This is not a post about buying livestock in the developing world instead of an i-Microwave for Christmas (although, imagine the touch screen possibilities – Tercero could be trained to make his own porridge at 5am).
Nor is this a post about the rampant consumerism that is destroying the true meaning of Christmas. I wrote that post last year and no one in my family read it.
This is a post about regifting.
According to Wikipedia, regifting is the act of taking a gift that has been received and giving it to somebody else, sometimes in the guise of a new gift. Wikipedia sets out the following etiquette for regifting:
- rewrapping the gift;
- not using the gift before regifting it;
- and not giving the gift back to the original gift-giver.
- the children have too many toys and more toys only make them want and feel entitled to more toys*;
- I loathe Westfield and anything that minimises the number of trips I have to make to Toys R Us is a good thing, even stealing from my own children;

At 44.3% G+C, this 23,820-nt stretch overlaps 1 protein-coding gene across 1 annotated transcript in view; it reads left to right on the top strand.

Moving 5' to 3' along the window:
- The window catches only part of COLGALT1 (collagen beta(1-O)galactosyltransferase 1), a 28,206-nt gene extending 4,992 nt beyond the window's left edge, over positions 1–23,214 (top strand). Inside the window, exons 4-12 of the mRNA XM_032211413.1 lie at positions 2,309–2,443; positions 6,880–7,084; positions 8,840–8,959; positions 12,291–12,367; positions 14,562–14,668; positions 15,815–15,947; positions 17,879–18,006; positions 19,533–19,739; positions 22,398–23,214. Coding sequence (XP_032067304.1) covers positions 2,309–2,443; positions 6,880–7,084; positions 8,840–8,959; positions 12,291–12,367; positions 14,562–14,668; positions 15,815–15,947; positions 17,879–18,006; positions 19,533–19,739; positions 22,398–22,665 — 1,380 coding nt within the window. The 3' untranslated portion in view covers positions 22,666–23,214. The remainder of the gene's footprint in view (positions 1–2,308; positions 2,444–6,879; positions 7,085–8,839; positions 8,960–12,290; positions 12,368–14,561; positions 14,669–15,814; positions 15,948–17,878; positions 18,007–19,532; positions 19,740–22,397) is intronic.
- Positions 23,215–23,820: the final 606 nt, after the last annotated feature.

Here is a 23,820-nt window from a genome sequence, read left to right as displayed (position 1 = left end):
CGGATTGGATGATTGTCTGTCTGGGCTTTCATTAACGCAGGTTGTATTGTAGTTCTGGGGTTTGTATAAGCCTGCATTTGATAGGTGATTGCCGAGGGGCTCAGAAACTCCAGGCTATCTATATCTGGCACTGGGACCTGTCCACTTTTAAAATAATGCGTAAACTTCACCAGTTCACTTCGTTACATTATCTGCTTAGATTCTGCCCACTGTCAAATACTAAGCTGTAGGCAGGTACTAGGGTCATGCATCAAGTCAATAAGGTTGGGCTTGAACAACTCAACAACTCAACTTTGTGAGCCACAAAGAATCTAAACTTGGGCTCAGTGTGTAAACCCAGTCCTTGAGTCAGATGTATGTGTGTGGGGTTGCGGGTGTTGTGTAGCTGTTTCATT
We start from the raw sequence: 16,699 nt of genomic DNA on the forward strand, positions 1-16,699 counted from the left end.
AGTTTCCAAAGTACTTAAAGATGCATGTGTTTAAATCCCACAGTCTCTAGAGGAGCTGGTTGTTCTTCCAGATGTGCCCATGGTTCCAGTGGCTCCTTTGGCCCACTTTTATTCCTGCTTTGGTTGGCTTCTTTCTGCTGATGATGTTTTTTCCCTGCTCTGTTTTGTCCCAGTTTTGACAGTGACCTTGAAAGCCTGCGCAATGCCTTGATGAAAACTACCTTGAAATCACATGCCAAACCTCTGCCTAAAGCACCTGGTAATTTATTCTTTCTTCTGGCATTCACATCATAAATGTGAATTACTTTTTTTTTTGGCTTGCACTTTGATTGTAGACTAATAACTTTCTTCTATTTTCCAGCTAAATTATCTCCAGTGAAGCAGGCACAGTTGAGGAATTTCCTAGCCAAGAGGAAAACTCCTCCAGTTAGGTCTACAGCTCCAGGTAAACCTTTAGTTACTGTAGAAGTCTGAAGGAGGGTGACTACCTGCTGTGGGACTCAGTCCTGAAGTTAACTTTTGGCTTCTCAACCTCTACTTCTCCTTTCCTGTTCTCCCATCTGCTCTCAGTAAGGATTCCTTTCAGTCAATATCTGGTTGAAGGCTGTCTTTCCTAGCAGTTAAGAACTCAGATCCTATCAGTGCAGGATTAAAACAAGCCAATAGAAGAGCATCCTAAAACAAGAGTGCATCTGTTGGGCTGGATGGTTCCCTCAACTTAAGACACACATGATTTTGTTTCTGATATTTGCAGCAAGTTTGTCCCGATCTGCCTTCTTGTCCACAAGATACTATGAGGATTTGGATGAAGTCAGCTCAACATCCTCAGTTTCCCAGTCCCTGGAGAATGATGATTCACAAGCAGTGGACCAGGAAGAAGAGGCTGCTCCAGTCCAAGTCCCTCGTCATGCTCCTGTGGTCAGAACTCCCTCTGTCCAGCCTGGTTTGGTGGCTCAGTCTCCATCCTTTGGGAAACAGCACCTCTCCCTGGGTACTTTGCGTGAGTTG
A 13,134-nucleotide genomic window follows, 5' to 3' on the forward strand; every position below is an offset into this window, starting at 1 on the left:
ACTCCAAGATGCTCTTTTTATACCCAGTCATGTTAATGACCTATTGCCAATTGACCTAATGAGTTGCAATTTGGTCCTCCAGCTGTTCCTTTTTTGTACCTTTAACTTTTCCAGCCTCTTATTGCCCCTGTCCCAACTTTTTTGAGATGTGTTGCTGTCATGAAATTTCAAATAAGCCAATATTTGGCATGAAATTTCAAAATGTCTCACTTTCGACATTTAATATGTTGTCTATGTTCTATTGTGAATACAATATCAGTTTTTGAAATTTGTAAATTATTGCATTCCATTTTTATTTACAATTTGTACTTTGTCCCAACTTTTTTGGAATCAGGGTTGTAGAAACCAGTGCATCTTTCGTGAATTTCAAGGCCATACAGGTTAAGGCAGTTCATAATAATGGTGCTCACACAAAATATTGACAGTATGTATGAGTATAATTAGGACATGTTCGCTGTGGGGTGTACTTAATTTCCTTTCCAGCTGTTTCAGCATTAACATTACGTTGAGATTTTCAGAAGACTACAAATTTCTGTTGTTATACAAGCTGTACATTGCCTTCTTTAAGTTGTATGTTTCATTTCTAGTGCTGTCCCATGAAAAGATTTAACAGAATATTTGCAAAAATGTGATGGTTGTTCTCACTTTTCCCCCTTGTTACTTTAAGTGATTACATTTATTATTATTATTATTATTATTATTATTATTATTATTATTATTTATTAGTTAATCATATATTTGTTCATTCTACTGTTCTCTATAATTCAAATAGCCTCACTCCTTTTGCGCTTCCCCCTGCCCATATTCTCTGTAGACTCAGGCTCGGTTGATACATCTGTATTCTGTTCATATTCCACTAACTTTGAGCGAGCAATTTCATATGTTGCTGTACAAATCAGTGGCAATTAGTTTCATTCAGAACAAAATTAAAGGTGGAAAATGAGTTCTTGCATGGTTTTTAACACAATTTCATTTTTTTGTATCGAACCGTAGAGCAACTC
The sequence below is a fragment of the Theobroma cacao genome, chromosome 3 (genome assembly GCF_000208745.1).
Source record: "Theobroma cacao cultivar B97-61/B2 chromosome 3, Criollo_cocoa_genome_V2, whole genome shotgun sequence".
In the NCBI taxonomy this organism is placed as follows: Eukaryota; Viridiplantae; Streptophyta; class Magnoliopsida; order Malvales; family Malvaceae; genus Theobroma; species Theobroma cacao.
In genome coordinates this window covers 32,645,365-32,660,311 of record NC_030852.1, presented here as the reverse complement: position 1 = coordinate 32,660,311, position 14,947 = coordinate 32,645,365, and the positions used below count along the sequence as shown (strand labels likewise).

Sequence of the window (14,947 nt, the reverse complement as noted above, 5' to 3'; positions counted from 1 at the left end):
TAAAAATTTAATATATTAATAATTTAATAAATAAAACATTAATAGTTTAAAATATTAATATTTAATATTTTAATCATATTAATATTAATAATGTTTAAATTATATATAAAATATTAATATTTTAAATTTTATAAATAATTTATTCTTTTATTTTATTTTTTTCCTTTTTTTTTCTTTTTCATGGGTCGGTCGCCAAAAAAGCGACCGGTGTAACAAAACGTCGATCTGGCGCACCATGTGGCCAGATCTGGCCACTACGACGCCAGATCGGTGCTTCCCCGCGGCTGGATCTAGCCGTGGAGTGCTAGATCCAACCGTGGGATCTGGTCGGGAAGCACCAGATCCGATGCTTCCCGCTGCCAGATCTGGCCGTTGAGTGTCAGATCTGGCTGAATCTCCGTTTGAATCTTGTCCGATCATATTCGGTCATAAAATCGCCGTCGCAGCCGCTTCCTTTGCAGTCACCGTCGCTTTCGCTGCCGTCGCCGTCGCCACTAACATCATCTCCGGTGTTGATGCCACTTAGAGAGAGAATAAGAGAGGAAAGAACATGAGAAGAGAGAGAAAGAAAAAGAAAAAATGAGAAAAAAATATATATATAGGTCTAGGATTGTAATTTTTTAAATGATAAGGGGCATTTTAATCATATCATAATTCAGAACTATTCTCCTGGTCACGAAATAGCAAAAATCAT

- some tenuous environmental reason (landfill, recycling, etc etc).
- require batteries that cost more than the toys themselves;
- are possessed and make uncontrollable noises in the middle of the night;
- perpetuate unhealthy gender stereotypes (eg. Bratz dolls and heavy artillery); and
- require surgical pliers to be removed from their box.
- making a donation to http://www.chilout.org and its Christmas appeal to buy useful gifts for unaccompanied children in immigration detention centres; and
- squirrelling away the multiple Finn McMissile cars with all its accoutrements that my children will inevitably receive;
because I like gifts that keep on giving.